The way TikTok democratizes influence is refreshing. The home ("For You") page is an assembly of AI-curated videos from both strangers and people that you follow, and it's gloriously decentralized compared to most other platforms. It doesn't feel corporate yet, either. While the odd sponsored video appears occasionally, there isn't a clear-cut way for creators to monetize their content directly.

For now, TikTok has only a loose grip on any individual creator's output. Content is still being filtered, yes, but it's being spread more liberally than on any other social network. In this sense — and in the context of proliferating bots, fake news and social media's general decay —TikTok is visually, audibly and innately the most human platform we have.

To better understand TikTok, its trends and its sub-communities, PAPER put together a crash course guide for those unfamiliar with the app, complete with insights from some of its most prolific creators.

Click through the slideshow, below, to read how cutting-edge influencers are harnessing the platform's powers.

The POVer: Devyn (@basedgod6ix9)

Image via Kelvin Murray

POV videos place the viewer directly in the scene, where TikTokers take on various roles — the school bully, an ex, a girlfriend or boyfriend — while speaking directly to the camera. The result often uncannily transports viewers back into the performed situation, be it the school cafeteria or a nasty breakup. Closely related to comedy channels, these POV videos are often ironic or tongue in cheek.

When did you join TikTok?

I had TikTok back when it was still musical.ly. I'm sure my embarrassing videos from when I was 14 are still out there somewhere. I joined and started making videos on TikTok back in February of this year. I actually had an account before my current one, but it got suspended on my graduation day.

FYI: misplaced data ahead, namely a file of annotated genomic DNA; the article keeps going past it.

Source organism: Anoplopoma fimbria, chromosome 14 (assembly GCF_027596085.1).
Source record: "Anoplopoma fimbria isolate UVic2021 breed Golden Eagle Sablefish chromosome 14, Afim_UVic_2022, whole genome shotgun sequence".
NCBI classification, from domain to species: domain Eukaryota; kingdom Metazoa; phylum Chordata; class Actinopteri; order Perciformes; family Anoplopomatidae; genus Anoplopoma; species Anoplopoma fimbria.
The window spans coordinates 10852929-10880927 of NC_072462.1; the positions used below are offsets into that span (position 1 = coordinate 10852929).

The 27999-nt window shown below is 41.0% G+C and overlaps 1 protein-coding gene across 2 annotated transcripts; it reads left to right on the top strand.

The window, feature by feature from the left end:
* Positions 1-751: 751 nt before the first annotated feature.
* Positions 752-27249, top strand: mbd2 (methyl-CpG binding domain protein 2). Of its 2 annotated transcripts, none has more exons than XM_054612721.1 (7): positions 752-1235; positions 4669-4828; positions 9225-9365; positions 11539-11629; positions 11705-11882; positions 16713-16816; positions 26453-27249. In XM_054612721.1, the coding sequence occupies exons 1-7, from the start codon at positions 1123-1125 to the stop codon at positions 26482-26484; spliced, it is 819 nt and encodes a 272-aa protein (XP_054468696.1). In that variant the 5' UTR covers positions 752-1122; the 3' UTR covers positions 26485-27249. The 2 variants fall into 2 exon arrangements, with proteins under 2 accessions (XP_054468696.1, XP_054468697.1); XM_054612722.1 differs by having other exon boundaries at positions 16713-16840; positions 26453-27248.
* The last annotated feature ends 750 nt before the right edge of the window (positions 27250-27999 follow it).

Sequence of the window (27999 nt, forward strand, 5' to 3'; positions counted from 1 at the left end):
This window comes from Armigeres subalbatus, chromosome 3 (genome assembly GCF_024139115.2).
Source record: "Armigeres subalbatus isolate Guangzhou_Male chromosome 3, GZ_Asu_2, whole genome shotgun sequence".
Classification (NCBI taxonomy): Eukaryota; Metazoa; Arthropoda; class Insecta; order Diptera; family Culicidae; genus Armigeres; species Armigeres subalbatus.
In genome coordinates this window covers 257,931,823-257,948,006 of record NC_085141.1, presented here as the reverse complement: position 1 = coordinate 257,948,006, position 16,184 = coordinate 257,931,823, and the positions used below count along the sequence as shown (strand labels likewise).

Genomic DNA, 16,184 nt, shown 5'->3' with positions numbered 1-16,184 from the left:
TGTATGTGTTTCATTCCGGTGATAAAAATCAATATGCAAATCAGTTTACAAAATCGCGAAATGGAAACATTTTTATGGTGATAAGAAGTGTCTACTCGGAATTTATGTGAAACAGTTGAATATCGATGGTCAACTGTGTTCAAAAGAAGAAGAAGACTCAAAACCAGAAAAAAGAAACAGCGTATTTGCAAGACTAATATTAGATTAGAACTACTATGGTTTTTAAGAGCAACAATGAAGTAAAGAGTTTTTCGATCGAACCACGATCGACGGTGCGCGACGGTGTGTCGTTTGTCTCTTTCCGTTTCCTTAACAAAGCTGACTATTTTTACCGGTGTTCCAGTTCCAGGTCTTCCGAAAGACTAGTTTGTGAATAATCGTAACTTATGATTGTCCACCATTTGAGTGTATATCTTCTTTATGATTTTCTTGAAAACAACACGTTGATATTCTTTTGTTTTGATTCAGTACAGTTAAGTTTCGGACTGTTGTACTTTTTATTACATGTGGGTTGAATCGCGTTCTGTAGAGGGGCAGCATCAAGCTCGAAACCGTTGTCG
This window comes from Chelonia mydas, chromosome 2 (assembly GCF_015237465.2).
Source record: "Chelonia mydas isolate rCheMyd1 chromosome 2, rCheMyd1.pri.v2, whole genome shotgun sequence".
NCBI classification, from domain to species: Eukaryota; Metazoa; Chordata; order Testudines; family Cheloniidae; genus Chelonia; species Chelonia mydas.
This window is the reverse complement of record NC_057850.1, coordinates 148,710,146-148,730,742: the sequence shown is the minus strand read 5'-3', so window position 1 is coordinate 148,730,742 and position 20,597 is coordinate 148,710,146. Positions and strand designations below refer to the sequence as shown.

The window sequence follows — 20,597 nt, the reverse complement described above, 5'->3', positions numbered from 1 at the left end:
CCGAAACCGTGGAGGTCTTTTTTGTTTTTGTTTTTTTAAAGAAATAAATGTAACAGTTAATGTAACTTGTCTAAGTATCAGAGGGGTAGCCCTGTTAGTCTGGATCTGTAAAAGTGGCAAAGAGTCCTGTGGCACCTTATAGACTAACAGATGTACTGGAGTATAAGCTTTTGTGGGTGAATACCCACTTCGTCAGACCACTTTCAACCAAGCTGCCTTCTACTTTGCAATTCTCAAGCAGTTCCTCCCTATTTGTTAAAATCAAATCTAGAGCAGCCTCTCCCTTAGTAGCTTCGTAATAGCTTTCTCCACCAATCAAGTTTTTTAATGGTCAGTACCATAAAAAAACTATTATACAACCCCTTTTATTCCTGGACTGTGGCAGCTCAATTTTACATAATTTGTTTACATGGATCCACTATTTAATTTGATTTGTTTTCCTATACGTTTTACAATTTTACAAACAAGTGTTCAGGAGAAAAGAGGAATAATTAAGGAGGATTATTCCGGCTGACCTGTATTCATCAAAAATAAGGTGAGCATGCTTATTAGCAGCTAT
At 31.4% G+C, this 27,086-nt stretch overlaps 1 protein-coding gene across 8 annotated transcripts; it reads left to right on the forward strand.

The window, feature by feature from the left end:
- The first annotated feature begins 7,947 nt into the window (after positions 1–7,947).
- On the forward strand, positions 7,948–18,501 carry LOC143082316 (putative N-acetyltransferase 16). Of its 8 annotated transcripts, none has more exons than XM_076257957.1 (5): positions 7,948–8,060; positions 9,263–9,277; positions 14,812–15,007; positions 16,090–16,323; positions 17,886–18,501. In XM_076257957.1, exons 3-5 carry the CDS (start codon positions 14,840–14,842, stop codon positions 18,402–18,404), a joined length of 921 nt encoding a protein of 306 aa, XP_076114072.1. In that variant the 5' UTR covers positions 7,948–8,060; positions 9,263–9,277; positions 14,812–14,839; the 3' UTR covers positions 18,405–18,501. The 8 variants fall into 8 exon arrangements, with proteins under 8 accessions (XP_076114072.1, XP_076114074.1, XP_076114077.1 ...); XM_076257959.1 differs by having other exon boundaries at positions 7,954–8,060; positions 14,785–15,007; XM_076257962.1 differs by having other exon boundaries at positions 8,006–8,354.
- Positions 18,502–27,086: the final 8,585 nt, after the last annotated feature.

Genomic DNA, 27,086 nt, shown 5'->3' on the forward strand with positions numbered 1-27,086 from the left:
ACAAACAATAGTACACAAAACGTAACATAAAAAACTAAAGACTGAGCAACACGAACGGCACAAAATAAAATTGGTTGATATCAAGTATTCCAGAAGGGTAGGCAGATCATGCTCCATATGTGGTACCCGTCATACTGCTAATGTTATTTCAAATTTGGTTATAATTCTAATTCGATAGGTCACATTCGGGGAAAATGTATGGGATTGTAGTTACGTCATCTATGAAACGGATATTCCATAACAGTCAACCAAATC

What's your favorite audio or trend?

My favorite trend right now is probably the "I'm not a model but here are some photos I took" trend that uses the Juice Wrld song. I made one where I put photos of Nikita Dragun and Antonio Garza as a joke, because a lot of people say I'm them because we're all trans women. I think it's my favorite because people can actually use it seriously and show some amazing photos or they can make it comedic with any sort of photo, whether it be comparing themselves to their lookalikes or things like rats or trash cans.

What's your best performing TikTok?

My best performing TikTok is probably my "Miss Environmental" one. It's basically me just poking fun at "VSCO girls," their use of metal straws and how saving the Earth (and, of course, the turtles) seems more of a trend than an actual concern. I made it back in July and it's gained 290k+ likes and 1.5m views, and it was my first video to hit over 100k likes. I actually consider it the post that really helped me gain a following.

How would you describe your genre of TikTok?

I honestly don't know how I'd describe my "genre" of TikTok. The only way I can really describe it is just comedy. I try to make jokes for people to laugh at and humor in my real-life experiences because I know I'm not the only one who goes through some of the things I have and I feel like people laugh more at things they relate to.

Has being TikTok-famous changed your life at all? If so, how?

TikTok fame has changed my life. It has brought a lot of positive influence in my life. I'm not dodging crowds of fans or getting recognized in public, but it's brought me a lot of happiness and a creative outlet. I get to make jokes and make people laugh, and I think that's all I've ever really wanted to do. I also have felt so much love and acceptance, being a transgender woman of color. Me having a platform can be a positive influence for younger people like me. It shows that we do exist, we can be loved and accepted, and we are more than just our gender identity or sexual orientation. I've also met so many talented, genuine people through this app. I've made friends with some of the coolest and funniest people that probably wouldn't even know I existed without TikTok. And yes, I have my rough patches with hate comments and such — it's impossible to not read what people are saying about me and not let it get to me, but the positives it's created immensely outweigh any negatives.